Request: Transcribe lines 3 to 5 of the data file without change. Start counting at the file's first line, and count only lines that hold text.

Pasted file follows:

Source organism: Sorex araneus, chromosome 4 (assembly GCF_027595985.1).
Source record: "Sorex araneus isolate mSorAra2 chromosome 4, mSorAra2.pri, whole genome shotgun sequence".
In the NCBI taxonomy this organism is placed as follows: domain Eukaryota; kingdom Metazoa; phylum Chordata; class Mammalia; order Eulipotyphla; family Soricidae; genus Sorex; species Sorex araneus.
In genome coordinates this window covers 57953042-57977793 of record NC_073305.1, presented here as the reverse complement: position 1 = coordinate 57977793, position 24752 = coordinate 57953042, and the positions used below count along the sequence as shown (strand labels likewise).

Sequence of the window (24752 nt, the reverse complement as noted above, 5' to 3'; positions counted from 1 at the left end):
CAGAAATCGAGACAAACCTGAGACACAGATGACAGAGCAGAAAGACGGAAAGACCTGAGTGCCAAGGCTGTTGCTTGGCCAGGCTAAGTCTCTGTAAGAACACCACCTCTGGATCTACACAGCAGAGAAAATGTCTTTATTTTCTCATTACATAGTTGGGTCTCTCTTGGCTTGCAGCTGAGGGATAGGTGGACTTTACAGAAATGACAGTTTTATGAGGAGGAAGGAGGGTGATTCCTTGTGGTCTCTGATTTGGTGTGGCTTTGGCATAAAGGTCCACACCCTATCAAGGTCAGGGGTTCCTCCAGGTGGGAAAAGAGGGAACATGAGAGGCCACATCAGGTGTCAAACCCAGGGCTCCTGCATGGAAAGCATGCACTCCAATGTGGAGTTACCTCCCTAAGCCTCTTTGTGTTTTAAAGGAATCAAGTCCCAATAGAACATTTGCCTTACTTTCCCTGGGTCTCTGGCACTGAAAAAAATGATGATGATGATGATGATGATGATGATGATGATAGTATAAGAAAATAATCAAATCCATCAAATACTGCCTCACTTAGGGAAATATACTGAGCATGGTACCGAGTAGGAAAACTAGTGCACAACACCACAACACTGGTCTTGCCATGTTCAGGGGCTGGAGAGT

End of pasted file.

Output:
In the NCBI taxonomy this organism is placed as follows: domain Eukaryota; kingdom Metazoa; phylum Chordata; class Mammalia; order Eulipotyphla; family Soricidae; genus Sorex; species Sorex araneus.
In genome coordinates this window covers 57953042-57977793 of record NC_073305.1, presented here as the reverse complement: position 1 = coordinate 57977793, position 24752 = coordinate 57953042, and the positions used below count along the sequence as shown (strand labels likewise).

Sequence of the window (24752 nt, the reverse complement as noted above, 5' to 3'; positions counted from 1 at the left end):